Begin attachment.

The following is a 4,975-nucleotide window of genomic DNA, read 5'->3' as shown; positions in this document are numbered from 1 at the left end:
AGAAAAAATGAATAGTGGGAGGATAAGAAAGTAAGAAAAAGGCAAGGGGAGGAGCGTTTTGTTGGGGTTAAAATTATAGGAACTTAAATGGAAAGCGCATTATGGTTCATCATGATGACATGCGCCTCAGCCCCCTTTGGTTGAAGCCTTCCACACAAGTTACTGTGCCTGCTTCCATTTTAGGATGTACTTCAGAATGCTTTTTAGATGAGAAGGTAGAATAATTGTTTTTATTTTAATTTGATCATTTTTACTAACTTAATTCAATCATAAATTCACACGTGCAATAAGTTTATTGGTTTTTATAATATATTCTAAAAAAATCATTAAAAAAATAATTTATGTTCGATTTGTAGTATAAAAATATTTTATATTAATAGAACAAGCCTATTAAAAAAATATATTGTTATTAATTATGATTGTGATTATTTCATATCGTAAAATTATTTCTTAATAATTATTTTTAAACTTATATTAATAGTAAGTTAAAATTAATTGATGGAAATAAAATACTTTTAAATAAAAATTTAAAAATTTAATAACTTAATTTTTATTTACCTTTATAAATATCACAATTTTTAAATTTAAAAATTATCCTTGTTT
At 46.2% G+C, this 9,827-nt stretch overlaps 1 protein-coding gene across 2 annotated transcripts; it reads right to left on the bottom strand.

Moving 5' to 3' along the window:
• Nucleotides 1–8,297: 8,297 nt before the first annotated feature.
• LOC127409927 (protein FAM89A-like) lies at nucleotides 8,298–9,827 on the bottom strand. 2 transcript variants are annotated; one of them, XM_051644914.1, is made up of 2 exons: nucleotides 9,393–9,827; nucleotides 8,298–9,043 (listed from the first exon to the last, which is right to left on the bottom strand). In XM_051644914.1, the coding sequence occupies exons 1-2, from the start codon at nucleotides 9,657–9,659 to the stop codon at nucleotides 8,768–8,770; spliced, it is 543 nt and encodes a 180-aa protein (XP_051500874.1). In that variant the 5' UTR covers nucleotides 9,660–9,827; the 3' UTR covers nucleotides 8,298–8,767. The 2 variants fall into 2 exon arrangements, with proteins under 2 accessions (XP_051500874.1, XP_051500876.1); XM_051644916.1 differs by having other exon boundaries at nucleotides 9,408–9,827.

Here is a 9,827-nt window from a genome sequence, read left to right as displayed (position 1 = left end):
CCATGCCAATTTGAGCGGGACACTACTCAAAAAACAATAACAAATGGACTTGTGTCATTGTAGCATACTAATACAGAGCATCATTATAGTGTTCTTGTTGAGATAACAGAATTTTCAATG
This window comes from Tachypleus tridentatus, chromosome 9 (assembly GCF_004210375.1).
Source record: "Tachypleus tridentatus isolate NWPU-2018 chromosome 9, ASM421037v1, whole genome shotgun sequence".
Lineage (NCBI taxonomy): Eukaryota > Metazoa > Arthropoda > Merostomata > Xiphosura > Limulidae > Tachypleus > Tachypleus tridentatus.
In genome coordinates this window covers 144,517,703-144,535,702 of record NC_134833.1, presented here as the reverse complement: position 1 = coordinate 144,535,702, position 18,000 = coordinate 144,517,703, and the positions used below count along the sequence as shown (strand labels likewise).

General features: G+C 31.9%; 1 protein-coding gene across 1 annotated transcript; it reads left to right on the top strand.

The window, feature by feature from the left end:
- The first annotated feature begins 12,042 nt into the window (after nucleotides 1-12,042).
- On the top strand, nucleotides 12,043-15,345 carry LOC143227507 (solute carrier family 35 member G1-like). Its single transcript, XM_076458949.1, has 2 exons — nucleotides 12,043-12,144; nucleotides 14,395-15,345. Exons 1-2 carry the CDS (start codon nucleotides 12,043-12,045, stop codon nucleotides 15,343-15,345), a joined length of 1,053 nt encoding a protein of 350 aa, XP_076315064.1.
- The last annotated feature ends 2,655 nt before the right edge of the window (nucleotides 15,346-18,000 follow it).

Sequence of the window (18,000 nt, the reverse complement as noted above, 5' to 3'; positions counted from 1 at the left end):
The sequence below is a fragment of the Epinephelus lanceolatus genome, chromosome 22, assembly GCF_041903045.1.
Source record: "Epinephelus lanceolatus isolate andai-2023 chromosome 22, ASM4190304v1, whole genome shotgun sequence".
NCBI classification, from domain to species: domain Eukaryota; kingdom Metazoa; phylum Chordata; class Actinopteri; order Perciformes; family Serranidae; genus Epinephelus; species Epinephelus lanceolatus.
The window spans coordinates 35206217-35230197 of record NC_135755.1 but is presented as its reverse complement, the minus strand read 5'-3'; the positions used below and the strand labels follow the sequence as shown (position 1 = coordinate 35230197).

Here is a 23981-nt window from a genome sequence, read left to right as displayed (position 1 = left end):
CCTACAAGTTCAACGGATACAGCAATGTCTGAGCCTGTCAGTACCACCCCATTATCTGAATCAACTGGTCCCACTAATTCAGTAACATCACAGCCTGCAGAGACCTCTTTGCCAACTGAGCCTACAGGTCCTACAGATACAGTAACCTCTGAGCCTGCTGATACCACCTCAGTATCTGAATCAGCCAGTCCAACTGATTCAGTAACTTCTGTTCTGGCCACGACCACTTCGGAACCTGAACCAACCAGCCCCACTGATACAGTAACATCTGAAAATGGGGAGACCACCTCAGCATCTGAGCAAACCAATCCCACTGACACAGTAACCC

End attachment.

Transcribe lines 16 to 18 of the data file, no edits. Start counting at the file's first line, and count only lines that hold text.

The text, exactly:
- On the top strand, nucleotides 12,043-15,345 carry LOC143227507 (solute carrier family 35 member G1-like). Its single transcript, XM_076458949.1, has 2 exons — nucleotides 12,043-12,144; nucleotides 14,395-15,345. Exons 1-2 carry the CDS (start codon nucleotides 12,043-12,045, stop codon nucleotides 15,343-15,345), a joined length of 1,053 nt encoding a protein of 350 aa, XP_076315064.1.
- The last annotated feature ends 2,655 nt before the right edge of the window (nucleotides 15,346-18,000 follow it).

Sequence of the window (18,000 nt, the reverse complement as noted above, 5' to 3'; positions counted from 1 at the left end):